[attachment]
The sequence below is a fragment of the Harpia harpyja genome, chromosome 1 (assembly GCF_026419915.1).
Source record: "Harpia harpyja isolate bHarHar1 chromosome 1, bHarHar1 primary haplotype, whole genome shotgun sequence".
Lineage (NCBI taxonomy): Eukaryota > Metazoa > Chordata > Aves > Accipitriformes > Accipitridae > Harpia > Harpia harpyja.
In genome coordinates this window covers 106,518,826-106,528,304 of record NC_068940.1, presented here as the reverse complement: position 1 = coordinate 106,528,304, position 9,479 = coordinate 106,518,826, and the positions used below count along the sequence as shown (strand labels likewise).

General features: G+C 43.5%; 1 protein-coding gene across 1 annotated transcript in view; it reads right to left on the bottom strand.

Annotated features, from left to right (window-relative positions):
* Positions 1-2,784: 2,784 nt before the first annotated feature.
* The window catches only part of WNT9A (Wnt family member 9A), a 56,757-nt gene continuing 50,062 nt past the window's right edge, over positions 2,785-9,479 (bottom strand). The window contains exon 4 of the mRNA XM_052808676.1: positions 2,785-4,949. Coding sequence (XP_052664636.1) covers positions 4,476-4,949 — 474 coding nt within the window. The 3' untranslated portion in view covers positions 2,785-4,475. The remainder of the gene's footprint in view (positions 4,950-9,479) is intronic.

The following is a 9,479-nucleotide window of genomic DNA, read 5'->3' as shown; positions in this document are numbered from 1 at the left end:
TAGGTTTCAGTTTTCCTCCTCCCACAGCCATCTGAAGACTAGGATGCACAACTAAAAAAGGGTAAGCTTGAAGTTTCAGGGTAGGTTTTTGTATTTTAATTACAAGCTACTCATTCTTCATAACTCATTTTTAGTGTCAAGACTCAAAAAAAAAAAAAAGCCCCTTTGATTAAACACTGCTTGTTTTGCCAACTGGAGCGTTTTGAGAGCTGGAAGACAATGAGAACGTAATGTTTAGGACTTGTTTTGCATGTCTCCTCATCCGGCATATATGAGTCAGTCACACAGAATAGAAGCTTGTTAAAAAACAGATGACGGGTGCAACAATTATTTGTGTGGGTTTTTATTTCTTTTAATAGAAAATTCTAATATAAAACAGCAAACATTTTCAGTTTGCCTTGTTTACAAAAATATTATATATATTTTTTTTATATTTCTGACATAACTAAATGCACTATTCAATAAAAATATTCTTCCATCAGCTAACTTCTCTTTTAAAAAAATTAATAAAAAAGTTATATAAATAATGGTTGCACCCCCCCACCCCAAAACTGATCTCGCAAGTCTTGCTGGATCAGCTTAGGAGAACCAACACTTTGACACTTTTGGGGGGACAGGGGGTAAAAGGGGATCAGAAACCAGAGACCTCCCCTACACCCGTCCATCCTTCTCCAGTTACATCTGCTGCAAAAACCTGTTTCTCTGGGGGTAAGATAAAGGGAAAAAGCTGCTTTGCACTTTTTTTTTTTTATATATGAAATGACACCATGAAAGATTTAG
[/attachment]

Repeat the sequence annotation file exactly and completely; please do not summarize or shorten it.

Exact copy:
The sequence below is a fragment of the Harpia harpyja genome, chromosome 1 (assembly GCF_026419915.1).
Source record: "Harpia harpyja isolate bHarHar1 chromosome 1, bHarHar1 primary haplotype, whole genome shotgun sequence".
Lineage (NCBI taxonomy): Eukaryota > Metazoa > Chordata > Aves > Accipitriformes > Accipitridae > Harpia > Harpia harpyja.
In genome coordinates this window covers 106,518,826-106,528,304 of record NC_068940.1, presented here as the reverse complement: position 1 = coordinate 106,528,304, position 9,479 = coordinate 106,518,826, and the positions used below count along the sequence as shown (strand labels likewise).

General features: G+C 43.5%; 1 protein-coding gene across 1 annotated transcript in view; it reads right to left on the bottom strand.

Annotated features, from left to right (window-relative positions):
* Positions 1-2,784: 2,784 nt before the first annotated feature.
* The window catches only part of WNT9A (Wnt family member 9A), a 56,757-nt gene continuing 50,062 nt past the window's right edge, over positions 2,785-9,479 (bottom strand). The window contains exon 4 of the mRNA XM_052808676.1: positions 2,785-4,949. Coding sequence (XP_052664636.1) covers positions 4,476-4,949 — 474 coding nt within the window. The 3' untranslated portion in view covers positions 2,785-4,475. The remainder of the gene's footprint in view (positions 4,950-9,479) is intronic.

The following is a 9,479-nucleotide window of genomic DNA, read 5'->3' as shown; positions in this document are numbered from 1 at the left end:
TAGGTTTCAGTTTTCCTCCTCCCACAGCCATCTGAAGACTAGGATGCACAACTAAAAAAGGGTAAGCTTGAAGTTTCAGGGTAGGTTTTTGTATTTTAATTACAAGCTACTCATTCTTCATAACTCATTTTTAGTGTCAAGACTCAAAAAAAAAAAAAAGCCCCTTTGATTAAACACTGCTTGTTTTGCCAACTGGAGCGTTTTGAGAGCTGGAAGACAATGAGAACGTAATGTTTAGGACTTGTTTTGCATGTCTCCTCATCCGGCATATATGAGTCAGTCACACAGAATAGAAGCTTGTTAAAAAACAGATGACGGGTGCAACAATTATTTGTGTGGGTTTTTATTTCTTTTAATAGAAAATTCTAATATAAAACAGCAAACATTTTCAGTTTGCCTTGTTTACAAAAATATTATATATATTTTTTTTATATTTCTGACATAACTAAATGCACTATTCAATAAAAATATTCTTCCATCAGCTAACTTCTCTTTTAAAAAAATTAATAAAAAAGTTATATAAATAATGGTTGCACCCCCCCACCCCAAAACTGATCTCGCAAGTCTTGCTGGATCAGCTTAGGAGAACCAACACTTTGACACTTTTGGGGGGACAGGGGGTAAAAGGGGATCAGAAACCAGAGACCTCCCCTACACCCGTCCATCCTTCTCCAGTTACATCTGCTGCAAAAACCTGTTTCTCTGGGGGTAAGATAAAGGGAAAAAGCTGCTTTGCACTTTTTTTTTTTTATATATGAAATGACACCATGAAAGATTTAG